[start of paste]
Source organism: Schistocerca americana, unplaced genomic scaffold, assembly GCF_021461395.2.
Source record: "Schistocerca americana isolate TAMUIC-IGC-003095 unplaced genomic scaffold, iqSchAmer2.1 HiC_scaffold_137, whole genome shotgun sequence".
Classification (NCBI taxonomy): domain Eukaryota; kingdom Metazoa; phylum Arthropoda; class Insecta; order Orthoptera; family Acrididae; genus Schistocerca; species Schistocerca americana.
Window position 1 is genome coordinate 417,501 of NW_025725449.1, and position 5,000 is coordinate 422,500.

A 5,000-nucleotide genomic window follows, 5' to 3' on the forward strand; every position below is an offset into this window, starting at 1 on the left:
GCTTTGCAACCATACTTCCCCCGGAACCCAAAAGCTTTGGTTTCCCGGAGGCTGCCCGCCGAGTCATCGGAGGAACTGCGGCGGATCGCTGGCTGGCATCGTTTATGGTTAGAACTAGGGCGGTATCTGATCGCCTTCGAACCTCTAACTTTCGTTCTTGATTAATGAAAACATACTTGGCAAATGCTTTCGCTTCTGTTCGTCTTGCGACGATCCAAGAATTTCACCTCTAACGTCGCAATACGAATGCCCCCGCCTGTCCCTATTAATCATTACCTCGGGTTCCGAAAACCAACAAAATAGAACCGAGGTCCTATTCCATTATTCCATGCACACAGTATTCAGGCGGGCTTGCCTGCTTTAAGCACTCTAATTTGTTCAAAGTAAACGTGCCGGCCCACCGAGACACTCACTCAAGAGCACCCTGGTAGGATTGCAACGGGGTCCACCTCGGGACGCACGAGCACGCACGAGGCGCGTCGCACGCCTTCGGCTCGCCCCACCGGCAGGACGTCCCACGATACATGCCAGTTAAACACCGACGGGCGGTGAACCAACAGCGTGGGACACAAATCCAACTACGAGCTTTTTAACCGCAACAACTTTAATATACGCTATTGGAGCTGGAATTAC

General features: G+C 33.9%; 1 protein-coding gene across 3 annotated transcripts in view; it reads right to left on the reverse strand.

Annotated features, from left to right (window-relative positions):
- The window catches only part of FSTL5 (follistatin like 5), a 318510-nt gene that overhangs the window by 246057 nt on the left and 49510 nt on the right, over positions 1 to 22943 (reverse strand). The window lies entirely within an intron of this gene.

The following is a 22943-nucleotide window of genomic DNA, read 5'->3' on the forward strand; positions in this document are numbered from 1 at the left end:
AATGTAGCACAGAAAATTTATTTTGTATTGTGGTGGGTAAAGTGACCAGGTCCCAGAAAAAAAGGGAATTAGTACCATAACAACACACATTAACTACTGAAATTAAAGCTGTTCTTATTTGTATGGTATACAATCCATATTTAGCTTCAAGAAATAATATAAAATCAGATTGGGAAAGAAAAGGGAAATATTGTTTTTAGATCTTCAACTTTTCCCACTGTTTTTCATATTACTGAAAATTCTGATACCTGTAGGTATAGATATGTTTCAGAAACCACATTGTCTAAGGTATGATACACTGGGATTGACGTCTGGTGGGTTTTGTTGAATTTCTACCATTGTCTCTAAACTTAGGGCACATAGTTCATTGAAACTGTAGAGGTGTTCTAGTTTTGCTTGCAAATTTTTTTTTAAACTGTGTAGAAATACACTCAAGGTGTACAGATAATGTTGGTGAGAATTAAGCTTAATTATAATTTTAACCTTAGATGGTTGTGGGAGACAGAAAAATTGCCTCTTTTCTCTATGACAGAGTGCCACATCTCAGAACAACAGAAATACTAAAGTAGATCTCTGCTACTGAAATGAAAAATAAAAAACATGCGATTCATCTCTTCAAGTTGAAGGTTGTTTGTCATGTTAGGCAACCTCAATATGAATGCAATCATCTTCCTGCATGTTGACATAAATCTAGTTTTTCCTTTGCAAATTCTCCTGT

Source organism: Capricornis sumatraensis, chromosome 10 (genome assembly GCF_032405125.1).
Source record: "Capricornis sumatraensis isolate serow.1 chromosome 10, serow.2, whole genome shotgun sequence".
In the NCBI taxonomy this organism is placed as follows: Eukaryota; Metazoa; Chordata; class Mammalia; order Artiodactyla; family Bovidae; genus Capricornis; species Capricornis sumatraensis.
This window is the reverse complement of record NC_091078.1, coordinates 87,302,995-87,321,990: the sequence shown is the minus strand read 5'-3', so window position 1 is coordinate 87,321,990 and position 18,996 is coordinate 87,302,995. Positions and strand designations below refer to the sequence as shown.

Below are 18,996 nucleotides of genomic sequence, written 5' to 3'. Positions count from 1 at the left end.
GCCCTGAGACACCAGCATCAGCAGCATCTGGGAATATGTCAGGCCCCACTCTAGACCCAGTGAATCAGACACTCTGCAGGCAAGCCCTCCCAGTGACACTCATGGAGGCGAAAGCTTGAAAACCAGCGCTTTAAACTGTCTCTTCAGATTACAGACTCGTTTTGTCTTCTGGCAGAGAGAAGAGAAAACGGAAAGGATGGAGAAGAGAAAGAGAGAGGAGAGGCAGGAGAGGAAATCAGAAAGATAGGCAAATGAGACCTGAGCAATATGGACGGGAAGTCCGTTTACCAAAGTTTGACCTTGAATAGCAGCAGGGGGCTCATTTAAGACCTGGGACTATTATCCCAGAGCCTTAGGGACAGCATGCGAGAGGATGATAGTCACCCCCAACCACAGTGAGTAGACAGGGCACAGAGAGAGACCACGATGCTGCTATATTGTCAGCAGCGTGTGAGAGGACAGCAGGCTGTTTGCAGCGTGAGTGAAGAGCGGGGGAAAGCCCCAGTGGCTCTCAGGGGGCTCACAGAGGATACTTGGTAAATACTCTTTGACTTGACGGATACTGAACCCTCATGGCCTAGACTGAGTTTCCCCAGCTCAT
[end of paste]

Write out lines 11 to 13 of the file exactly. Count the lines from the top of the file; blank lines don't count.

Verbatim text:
AATGTAGCACAGAAAATTTATTTTGTATTGTGGTGGGTAAAGTGACCAGGTCCCAGAAAAAAAGGGAATTAGTACCATAACAACACACATTAACTACTGAAATTAAAGCTGTTCTTATTTGTATGGTATACAATCCATATTTAGCTTCAAGAAATAATATAAAATCAGATTGGGAAAGAAAAGGGAAATATTGTTTTTAGATCTTCAACTTTTCCCACTGTTTTTCATATTACTGAAAATTCTGATACCTGTAGGTATAGATATGTTTCAGAAACCACATTGTCTAAGGTATGATACACTGGGATTGACGTCTGGTGGGTTTTGTTGAATTTCTACCATTGTCTCTAAACTTAGGGCACATAGTTCATTGAAACTGTAGAGGTGTTCTAGTTTTGCTTGCAAATTTTTTTTTAAACTGTGTAGAAATACACTCAAGGTGTACAGATAATGTTGGTGAGAATTAAGCTTAATTATAATTTTAACCTTAGATGGTTGTGGGAGACAGAAAAATTGCCTCTTTTCTCTATGACAGAGTGCCACATCTCAGAACAACAGAAATACTAAAGTAGATCTCTGCTACTGAAATGAAAAATAAAAAACATGCGATTCATCTCTTCAAGTTGAAGGTTGTTTGTCATGTTAGGCAACCTCAATATGAATGCAATCATCTTCCTGCATGTTGACATAAATCTAGTTTTTCCTTTGCAAATTCTCCTGT

Source organism: Capricornis sumatraensis, chromosome 10 (genome assembly GCF_032405125.1).
Source record: "Capricornis sumatraensis isolate serow.1 chromosome 10, serow.2, whole genome shotgun sequence".